Around the time the MCU began to grow tiresome for many, 2014 brought a number of welcome changes to the superhero formula, chief among them being the original Guardians of the Galaxy. Blending science fiction aesthetics with smart Huron and a surprisingly deep cast of characters, the first became a surprise hit of its summer, and created a formula that many films to this day have tried and failed to emulate. And while Volume 2 could easily have gotten away with repeating the tricks that made its predecessor popular, the biggest surprise is how much the film benefits from forgoing the expected super-hero tropes, instead offering a deeper and more emotional story that will stick with you long after the cuteness of baby Groot.

Taking place 4 months after the events of the previous film, Volume 2 serves more as a continuation of the previous film than a sequel, as the film focuses on the lingering questions of the first installment, while growing the characters from where we left them off. This time around, the guardians are already established, well renown for their actions and allowing the film to be less about how the team comes together, and instead is about how they manage to stay and grow together in the face of adversity.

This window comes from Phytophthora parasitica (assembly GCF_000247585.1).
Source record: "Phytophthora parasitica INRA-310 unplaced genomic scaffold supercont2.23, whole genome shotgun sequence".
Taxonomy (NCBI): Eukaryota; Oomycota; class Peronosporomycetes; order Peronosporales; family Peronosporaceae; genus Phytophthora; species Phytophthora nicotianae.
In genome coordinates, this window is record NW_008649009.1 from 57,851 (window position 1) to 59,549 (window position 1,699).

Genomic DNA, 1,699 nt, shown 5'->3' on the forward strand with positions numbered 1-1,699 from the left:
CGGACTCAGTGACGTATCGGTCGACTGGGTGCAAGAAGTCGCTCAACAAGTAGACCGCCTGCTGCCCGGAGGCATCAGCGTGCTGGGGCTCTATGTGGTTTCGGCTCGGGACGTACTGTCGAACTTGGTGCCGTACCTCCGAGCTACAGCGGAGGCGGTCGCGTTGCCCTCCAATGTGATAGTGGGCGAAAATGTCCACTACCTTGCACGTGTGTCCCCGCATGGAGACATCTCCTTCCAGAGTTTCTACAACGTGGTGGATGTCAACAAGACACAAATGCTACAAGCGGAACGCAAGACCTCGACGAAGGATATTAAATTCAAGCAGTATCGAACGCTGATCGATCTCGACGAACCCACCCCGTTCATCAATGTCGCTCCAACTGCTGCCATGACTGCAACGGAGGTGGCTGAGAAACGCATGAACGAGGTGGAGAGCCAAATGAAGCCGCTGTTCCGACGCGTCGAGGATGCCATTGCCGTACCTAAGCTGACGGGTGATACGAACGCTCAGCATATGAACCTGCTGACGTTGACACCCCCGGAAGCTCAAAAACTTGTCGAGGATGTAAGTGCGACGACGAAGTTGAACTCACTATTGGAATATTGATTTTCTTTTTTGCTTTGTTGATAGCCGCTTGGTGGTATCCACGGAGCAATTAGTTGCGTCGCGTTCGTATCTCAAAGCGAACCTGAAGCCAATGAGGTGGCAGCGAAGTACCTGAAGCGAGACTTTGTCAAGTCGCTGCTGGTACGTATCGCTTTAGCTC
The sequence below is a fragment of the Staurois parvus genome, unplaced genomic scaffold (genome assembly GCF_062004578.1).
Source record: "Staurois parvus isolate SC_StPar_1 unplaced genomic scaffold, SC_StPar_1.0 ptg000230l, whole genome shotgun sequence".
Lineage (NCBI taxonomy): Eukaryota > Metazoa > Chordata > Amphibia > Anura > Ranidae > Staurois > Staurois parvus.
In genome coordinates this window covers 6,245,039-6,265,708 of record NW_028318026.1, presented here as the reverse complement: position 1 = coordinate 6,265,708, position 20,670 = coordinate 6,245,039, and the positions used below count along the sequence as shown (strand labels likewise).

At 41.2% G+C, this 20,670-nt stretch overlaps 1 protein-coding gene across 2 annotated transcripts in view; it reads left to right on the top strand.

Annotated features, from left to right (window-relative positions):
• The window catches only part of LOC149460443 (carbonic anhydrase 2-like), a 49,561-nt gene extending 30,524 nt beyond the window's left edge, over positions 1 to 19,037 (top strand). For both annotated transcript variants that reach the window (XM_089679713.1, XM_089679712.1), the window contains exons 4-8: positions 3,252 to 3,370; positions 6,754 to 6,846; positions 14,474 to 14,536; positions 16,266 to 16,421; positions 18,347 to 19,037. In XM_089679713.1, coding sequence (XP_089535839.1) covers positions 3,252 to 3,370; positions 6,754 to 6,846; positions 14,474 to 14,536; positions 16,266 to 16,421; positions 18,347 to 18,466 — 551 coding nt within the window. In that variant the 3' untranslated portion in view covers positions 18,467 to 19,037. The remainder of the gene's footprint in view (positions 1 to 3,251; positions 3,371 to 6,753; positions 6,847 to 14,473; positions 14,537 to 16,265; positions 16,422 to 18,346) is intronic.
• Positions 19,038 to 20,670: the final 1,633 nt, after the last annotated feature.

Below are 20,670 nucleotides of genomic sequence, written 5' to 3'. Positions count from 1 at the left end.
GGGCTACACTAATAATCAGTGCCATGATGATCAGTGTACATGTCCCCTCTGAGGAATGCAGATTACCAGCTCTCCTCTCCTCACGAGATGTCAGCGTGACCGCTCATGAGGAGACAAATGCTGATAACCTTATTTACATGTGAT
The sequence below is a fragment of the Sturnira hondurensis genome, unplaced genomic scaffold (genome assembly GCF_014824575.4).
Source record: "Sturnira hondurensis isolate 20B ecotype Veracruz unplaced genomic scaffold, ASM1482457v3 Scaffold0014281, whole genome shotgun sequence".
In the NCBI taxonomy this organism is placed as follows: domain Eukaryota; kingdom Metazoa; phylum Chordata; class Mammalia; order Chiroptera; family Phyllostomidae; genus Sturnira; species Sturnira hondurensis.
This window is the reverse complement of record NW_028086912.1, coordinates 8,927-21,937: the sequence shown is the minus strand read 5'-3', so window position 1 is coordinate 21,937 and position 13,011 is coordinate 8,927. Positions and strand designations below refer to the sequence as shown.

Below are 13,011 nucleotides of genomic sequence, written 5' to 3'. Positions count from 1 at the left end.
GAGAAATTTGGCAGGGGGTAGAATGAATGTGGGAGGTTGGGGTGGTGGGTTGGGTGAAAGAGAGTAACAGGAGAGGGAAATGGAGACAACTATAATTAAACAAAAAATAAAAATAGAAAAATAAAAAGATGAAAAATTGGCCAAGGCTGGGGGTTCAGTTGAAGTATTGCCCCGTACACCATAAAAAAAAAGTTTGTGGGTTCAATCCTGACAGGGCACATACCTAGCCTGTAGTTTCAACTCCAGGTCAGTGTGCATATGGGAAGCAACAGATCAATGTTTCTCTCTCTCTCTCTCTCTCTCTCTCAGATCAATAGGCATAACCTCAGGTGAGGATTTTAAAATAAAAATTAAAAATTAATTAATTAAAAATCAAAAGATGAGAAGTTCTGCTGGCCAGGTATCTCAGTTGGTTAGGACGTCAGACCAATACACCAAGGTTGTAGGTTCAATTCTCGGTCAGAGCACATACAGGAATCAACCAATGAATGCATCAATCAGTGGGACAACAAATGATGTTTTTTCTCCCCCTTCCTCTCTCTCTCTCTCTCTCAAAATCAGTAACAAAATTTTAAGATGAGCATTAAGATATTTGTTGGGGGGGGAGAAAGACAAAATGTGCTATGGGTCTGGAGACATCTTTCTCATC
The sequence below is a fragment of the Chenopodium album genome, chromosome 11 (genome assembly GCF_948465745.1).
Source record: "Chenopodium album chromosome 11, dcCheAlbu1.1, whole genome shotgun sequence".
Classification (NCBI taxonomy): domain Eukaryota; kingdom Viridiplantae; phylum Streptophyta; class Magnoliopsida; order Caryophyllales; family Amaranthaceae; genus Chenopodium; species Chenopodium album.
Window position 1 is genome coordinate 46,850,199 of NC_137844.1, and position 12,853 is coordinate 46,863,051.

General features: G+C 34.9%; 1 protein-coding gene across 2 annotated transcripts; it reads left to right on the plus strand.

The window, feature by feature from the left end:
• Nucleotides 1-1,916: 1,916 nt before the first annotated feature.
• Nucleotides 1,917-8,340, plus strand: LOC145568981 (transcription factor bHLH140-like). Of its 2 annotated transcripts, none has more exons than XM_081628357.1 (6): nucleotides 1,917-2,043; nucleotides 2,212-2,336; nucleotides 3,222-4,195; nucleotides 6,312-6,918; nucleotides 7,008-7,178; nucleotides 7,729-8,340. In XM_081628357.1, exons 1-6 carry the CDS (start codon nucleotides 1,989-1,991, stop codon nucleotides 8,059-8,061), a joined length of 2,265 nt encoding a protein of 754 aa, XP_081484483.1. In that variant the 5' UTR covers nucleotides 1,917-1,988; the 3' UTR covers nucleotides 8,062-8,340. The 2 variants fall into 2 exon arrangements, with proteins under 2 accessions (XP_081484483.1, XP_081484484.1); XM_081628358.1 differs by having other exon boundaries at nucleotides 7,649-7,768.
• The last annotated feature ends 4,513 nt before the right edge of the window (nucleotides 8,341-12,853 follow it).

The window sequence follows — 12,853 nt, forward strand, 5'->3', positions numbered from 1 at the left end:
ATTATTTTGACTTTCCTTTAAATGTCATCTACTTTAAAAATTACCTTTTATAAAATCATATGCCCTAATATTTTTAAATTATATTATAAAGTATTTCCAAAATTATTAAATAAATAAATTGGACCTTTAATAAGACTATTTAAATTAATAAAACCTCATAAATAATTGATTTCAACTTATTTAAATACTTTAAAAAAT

This kind of material is often let down by average or otherwise uninspired writing, and thankfully the original returns to prove they are more then up to the task. For a film so frenetic and colorful, Guardians spends a lot of time giving characters quiet moments to talk and grow, with many of the best scenes being the interactions between characters like Yondu and Rocket, Gamora and Nebula, and Starlord and newcomer Ego. The arcs the characters go through also feel fresh, extending from where we left them and adding more layers that will leave audiences wanting to revisit the original film for comparison.

But even though there’s plenty of emotional weight on display, Volume 2 doesn’t fall short when it comes to action. Moreso then the first film, there’s a greater variety of action, from the comedic early encounter with a giant interdimensional monster, to a prison break sequence with Yondu, to the film’s large and spoiler-filled ending (trust me, it’s great). Despite plenty of drama near the end, most of the action is lighthearted and full of the film’s trademark comedy, clearly establishing the film’s focus on a fun, lighthearted affair that anyone can enjoy.